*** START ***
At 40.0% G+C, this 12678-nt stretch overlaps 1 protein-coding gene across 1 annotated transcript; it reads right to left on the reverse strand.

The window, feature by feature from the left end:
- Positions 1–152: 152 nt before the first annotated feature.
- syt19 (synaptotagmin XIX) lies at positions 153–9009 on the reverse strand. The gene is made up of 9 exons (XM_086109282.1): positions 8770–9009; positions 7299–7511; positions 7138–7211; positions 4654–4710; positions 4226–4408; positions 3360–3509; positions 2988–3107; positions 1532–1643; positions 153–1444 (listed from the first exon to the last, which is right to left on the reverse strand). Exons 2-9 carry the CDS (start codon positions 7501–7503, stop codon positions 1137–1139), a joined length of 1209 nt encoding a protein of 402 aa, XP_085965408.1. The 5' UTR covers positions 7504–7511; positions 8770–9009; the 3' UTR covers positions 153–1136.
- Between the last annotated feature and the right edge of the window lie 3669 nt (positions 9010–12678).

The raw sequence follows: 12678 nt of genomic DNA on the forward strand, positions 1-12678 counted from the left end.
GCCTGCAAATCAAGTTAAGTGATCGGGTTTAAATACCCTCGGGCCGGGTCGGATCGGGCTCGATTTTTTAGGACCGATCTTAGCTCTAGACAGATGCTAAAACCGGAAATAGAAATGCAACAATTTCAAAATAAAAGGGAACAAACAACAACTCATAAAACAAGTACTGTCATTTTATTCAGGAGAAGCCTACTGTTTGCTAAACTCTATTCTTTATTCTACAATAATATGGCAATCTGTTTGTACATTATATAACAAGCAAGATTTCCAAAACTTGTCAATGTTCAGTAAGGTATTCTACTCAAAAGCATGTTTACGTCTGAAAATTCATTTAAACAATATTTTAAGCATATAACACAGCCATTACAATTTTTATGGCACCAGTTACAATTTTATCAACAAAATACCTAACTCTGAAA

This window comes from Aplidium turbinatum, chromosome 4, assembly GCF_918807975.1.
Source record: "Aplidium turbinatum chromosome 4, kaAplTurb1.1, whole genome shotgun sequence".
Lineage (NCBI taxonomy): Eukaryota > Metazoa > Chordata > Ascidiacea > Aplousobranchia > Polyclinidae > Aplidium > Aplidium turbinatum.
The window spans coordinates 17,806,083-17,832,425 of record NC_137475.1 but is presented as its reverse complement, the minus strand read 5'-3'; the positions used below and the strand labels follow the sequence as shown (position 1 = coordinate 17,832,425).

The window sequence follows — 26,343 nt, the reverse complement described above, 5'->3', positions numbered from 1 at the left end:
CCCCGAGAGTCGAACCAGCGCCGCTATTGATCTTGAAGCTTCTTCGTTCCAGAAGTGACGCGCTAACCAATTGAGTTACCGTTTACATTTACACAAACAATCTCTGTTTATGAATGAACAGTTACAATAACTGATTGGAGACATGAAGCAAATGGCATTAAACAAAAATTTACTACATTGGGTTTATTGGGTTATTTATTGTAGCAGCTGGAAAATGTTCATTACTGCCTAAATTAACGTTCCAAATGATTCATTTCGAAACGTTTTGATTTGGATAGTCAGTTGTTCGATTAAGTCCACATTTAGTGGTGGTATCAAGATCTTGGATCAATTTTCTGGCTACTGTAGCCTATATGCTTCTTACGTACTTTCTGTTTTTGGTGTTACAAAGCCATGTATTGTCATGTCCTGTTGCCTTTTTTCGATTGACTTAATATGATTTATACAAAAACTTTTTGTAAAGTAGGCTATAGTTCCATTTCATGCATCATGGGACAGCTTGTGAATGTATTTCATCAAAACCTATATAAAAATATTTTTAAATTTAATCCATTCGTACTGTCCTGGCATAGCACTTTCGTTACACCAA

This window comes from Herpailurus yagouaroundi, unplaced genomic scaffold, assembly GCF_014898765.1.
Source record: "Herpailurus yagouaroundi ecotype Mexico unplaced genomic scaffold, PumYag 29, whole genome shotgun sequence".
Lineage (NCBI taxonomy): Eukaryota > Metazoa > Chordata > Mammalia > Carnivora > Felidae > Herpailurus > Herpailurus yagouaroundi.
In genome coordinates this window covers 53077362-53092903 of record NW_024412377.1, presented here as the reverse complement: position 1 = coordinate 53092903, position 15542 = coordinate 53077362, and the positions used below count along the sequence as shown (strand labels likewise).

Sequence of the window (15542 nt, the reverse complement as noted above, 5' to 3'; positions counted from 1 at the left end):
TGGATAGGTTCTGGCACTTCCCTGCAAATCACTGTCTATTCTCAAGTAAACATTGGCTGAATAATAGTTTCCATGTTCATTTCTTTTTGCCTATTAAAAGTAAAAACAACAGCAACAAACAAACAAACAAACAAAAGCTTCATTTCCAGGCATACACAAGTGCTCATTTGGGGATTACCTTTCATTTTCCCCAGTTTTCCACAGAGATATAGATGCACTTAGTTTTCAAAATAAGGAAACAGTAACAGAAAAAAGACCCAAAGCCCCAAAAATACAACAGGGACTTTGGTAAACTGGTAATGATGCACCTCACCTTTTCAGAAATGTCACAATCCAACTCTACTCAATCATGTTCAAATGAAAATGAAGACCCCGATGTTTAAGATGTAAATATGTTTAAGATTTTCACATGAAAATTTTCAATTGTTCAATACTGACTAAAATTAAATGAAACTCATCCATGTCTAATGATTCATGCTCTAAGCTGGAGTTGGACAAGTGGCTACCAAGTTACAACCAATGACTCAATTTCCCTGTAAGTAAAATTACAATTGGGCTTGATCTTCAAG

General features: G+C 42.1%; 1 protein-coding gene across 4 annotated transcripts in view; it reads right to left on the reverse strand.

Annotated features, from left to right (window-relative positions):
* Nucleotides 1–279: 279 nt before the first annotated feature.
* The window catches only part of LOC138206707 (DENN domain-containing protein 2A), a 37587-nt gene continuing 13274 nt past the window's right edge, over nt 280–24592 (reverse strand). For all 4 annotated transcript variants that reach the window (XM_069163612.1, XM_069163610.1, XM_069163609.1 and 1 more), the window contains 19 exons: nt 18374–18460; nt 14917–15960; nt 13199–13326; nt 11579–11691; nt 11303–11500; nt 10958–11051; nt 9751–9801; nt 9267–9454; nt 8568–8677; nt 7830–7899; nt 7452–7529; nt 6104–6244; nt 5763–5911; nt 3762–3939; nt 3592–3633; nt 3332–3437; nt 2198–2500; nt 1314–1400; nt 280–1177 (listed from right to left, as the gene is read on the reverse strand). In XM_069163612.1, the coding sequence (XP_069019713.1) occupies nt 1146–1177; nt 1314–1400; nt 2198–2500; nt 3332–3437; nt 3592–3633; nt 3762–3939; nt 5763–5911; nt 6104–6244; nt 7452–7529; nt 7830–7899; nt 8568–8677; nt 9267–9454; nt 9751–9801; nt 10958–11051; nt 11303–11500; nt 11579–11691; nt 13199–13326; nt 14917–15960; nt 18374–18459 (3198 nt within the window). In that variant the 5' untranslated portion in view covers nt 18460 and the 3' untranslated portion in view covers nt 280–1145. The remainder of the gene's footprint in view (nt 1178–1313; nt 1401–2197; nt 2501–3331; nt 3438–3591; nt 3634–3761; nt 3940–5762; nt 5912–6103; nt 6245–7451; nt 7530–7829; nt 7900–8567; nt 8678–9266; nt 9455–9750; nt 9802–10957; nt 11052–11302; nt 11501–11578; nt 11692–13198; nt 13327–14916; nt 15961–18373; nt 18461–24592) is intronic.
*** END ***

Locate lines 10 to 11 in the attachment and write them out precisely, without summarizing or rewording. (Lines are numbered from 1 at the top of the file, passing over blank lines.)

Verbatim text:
Lineage (NCBI taxonomy): Eukaryota > Metazoa > Chordata > Ascidiacea > Aplousobranchia > Polyclinidae > Aplidium > Aplidium turbinatum.
The window spans coordinates 17,806,083-17,832,425 of record NC_137475.1 but is presented as its reverse complement, the minus strand read 5'-3'; the positions used below and the strand labels follow the sequence as shown (position 1 = coordinate 17,832,425).